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Early Facebook investor urges platform to address its "structural problem"

Facebook early investor's warning
Early investor Roger McNamee urges Facebook to "fix the product" 06:00

One of Facebook's early investors and a former mentor to CEO Mark Zuckerberg is warning of the social media giant's harmful and potentially irreversible effects on society. Roger McNamee told "CBS This Morning" on Wednesday that Facebook not only needs to take action, it needs to "fix the product."

McNamee, managing director of private equity firm Elevation Partners, argues that Facebook has prioritized advertisers and not protected users.

The Facebook stakeholder said he spent years helping to build the company and finds it "unbelievably painful" to think about where it is today.

"I'm sitting in the front row like, wow, this is the greatest thing I ever did. Then right in the beginning of the presidential campaign in 2016 I see things going wrong and it makes me very concerned. And eventually in October I go to them and say, 'You know I think we have a structural problem here' and they treat it like a PR crisis rather than like a business problem,'" McNamee said.

In a New Year's pledge, Zuckerberg admitted Facebook has "a lot of work to do" this year. He vowed to take action against offensive content and false news articles that could reach the site's more than two billion monthly active users.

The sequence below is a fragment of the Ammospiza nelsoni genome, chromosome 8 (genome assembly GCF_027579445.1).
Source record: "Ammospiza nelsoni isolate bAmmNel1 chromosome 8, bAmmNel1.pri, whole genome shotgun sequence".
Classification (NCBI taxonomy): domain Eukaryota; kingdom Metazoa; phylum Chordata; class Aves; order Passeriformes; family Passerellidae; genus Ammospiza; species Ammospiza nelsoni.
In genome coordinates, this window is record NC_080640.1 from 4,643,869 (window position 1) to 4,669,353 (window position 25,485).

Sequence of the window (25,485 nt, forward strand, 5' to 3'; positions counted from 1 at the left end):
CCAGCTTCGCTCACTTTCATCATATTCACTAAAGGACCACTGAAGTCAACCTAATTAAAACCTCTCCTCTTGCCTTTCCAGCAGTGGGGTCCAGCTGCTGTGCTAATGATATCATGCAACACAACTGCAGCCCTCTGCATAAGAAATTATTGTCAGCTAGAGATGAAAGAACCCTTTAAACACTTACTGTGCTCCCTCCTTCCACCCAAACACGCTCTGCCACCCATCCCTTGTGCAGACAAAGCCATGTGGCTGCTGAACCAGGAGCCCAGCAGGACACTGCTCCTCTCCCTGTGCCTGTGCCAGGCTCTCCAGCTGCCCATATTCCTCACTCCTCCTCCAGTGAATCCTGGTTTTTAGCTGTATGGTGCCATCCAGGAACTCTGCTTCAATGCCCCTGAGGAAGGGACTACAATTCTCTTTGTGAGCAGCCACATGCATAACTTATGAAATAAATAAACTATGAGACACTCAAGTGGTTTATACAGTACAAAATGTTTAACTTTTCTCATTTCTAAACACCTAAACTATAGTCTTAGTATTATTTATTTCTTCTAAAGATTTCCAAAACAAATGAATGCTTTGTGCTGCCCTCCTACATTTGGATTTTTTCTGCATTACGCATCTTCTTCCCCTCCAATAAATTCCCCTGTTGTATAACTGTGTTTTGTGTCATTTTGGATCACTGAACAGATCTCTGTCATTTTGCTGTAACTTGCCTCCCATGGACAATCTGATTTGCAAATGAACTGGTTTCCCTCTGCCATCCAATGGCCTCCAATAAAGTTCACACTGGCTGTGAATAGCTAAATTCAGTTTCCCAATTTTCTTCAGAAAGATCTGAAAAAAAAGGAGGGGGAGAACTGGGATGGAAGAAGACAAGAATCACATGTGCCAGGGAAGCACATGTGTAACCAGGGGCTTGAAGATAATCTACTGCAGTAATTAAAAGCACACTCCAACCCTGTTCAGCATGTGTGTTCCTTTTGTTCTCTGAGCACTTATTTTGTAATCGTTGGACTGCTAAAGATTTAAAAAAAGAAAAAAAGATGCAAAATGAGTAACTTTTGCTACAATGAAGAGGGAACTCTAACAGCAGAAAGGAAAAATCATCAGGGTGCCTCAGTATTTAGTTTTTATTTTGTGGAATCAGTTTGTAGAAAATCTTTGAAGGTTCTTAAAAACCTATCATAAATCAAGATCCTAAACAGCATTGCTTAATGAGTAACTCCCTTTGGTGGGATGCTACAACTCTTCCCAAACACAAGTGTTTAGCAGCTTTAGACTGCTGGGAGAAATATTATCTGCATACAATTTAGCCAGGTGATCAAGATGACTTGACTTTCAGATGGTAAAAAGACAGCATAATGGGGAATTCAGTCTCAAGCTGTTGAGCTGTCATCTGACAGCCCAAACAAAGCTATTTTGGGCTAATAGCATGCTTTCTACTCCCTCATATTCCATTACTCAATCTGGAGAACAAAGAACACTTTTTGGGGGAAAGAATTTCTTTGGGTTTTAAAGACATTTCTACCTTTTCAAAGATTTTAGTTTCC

Facebook promises to turn over political ads with Russia links 02:41

But it's not just political ads that McNamee was seeing that concerned him.

"I also saw people scraping Facebook about Black Lives Matter and selling it to police departments, I saw financial institutions using Facebook tools to discriminate in housing. It was a wide range of things. Basically, Facebook created tools for engagement and in order to get people engaged they used things that effectively addicted them," McNamee said.

He also believes users "lost the power to discern" what they were seeing.  

"People get trapped in this place where they think everyone agrees with them because Facebook only shows you stuff you think you want," he said.  

Part of what fuels that addiction, McNamee said, is content that appeals to people's "fear and anger," because that's what motivates and engages users.  

"You need to fix the product. You need to change the way the algorithms work. You need to change the business model," he said.

In a statement to CBS News, a Facebook spokesperson said: "We've made major progress in combatting false news, fighting harassment, bringing more transparency to advertising and stopping bad actors from meddling in foreign elections. We know we have more to do and we will put our heads down and do the work." 

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